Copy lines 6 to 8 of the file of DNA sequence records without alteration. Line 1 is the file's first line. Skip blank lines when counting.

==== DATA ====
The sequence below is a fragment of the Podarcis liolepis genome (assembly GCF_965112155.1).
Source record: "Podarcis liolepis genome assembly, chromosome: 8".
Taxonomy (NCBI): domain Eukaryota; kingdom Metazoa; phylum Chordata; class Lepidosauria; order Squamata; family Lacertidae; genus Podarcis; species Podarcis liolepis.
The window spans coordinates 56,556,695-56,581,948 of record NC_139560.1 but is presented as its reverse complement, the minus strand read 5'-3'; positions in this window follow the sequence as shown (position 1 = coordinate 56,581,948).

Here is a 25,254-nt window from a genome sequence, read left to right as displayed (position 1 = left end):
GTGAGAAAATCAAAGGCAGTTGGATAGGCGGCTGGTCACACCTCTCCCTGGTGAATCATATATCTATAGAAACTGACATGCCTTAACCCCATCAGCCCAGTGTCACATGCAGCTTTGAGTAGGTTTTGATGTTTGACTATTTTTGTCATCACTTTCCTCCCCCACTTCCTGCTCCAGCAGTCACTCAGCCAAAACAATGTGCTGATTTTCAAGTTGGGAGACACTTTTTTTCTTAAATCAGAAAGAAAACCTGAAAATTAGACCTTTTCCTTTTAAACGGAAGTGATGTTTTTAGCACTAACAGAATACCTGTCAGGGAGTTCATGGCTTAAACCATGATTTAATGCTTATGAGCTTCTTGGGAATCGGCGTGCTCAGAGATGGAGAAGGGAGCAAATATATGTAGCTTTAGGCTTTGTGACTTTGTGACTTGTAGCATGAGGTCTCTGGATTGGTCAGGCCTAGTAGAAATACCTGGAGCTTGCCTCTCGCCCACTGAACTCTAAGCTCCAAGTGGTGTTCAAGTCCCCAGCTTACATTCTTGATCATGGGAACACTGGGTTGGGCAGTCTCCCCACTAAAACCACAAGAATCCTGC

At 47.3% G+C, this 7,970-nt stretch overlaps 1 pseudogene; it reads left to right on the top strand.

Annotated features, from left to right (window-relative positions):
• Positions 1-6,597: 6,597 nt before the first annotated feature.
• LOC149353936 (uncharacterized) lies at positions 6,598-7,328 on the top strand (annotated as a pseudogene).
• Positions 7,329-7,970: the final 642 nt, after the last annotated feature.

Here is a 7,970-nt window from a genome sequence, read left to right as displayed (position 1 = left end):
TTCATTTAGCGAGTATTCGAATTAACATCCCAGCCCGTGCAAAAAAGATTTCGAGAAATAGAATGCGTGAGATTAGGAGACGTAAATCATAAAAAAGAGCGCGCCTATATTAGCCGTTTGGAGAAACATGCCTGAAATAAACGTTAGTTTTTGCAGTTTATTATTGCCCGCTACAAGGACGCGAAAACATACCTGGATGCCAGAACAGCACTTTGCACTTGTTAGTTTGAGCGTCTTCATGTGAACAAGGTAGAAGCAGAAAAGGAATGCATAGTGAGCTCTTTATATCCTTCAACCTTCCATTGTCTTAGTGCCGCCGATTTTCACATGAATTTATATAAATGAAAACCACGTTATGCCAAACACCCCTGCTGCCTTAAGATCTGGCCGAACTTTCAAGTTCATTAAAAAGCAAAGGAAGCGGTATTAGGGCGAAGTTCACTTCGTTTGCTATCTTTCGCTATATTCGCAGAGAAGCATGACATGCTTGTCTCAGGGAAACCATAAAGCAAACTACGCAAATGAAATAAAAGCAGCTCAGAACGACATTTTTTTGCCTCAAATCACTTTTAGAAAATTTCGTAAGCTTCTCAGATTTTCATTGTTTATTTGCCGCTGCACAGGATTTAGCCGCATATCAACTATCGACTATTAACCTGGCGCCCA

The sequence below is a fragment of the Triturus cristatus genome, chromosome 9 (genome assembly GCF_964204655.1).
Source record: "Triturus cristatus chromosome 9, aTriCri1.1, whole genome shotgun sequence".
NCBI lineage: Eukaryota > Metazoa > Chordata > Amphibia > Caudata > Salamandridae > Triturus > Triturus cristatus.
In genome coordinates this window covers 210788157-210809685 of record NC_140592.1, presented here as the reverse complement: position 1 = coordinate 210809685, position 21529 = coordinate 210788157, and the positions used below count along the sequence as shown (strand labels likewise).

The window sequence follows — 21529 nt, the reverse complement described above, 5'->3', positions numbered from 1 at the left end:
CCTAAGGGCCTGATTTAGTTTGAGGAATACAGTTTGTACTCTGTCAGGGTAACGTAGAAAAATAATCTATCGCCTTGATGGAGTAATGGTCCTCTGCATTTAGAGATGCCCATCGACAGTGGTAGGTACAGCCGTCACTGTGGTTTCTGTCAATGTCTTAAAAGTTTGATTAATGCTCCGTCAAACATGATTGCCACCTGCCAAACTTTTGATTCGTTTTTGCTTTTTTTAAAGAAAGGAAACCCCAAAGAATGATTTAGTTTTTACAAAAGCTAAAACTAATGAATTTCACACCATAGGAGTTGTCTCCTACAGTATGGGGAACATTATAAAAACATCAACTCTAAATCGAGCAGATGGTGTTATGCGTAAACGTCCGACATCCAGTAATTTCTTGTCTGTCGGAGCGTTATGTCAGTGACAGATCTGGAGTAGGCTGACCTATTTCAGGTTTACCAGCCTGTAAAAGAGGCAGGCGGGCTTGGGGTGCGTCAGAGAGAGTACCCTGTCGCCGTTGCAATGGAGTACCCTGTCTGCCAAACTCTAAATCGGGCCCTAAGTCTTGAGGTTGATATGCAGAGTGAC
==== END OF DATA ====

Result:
GTGAGAAAATCAAAGGCAGTTGGATAGGCGGCTGGTCACACCTCTCCCTGGTGAATCATATATCTATAGAAACTGACATGCCTTAACCCCATCAGCCCAGTGTCACATGCAGCTTTGAGTAGGTTTTGATGTTTGACTATTTTTGTCATCACTTTCCTCCCCCACTTCCTGCTCCAGCAGTCACTCAGCCAAAACAATGTGCTGATTTTCAAGTTGGGAGACACTTTTTTTCTTAAATCAGAAAGAAAACCTGAAAATTAGACCTTTTCCTTTTAAACGGAAGTGATGTTTTTAGCACTAACAGAATACCTGTCAGGGAGTTCATGGCTTAAACCATGATTTAATGCTTATGAGCTTCTTGGGAATCGGCGTGCTCAGAGATGGAGAAGGGAGCAAATATATGTAGCTTTAGGCTTTGTGACTTTGTGACTTGTAGCATGAGGTCTCTGGATTGGTCAGGCCTAGTAGAAATACCTGGAGCTTGCCTCTCGCCCACTGAACTCTAAGCTCCAAGTGGTGTTCAAGTCCCCAGCTTACATTCTTGATCATGGGAACACTGGGTTGGGCAGTCTCCCCACTAAAACCACAAGAATCCTGC

At 47.3% G+C, this 7,970-nt stretch overlaps 1 pseudogene; it reads left to right on the top strand.

Annotated features, from left to right (window-relative positions):